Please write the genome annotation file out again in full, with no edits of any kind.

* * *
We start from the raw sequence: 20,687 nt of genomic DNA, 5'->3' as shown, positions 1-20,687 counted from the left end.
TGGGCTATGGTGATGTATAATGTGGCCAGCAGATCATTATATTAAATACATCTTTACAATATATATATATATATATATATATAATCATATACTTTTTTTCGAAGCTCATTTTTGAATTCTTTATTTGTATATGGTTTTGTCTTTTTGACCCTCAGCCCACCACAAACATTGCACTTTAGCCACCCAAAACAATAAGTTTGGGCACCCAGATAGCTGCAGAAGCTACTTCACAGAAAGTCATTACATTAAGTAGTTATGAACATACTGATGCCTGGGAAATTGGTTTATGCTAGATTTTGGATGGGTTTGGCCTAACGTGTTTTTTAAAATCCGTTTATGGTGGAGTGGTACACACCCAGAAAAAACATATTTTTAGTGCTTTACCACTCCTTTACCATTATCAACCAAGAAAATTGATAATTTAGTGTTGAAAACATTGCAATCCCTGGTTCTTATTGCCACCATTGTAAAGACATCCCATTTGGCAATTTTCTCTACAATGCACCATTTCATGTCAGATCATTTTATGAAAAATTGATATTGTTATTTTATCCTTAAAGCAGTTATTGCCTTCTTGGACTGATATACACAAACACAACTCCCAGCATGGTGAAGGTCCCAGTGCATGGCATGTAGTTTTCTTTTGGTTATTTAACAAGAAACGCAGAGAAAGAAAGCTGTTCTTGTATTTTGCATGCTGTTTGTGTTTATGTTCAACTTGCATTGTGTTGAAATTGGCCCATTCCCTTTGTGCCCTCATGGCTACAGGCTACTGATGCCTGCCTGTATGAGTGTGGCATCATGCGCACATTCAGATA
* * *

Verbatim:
We start from the raw sequence: 20,687 nt of genomic DNA, 5'->3' as shown, positions 1-20,687 counted from the left end.
TGGGCTATGGTGATGTATAATGTGGCCAGCAGATCATTATATTAAATACATCTTTACAATATATATATATATATATATATATAATCATATACTTTTTTTCGAAGCTCATTTTTGAATTCTTTATTTGTATATGGTTTTGTCTTTTTGACCCTCAGCCCACCACAAACATTGCACTTTAGCCACCCAAAACAATAAGTTTGGGCACCCAGATAGCTGCAGAAGCTACTTCACAGAAAGTCATTACATTAAGTAGTTATGAACATACTGATGCCTGGGAAATTGGTTTATGCTAGATTTTGGATGGGTTTGGCCTAACGTGTTTTTTAAAATCCGTTTATGGTGGAGTGGTACACACCCAGAAAAAACATATTTTTAGTGCTTTACCACTCCTTTACCATTATCAACCAAGAAAATTGATAATTTAGTGTTGAAAACATTGCAATCCCTGGTTCTTATTGCCACCATTGTAAAGACATCCCATTTGGCAATTTTCTCTACAATGCACCATTTCATGTCAGATCATTTTATGAAAAATTGATATTGTTATTTTATCCTTAAAGCAGTTATTGCCTTCTTGGACTGATATACACAAACACAACTCCCAGCATGGTGAAGGTCCCAGTGCATGGCATGTAGTTTTCTTTTGGTTATTTAACAAGAAACGCAGAGAAAGAAAGCTGTTCTTGTATTTTGCATGCTGTTTGTGTTTATGTTCAACTTGCATTGTGTTGAAATTGGCCCATTCCCTTTGTGCCCTCATGGCTACAGGCTACTGATGCCTGCCTGTATGAGTGTGGCATCATGCGCACATTCAGATA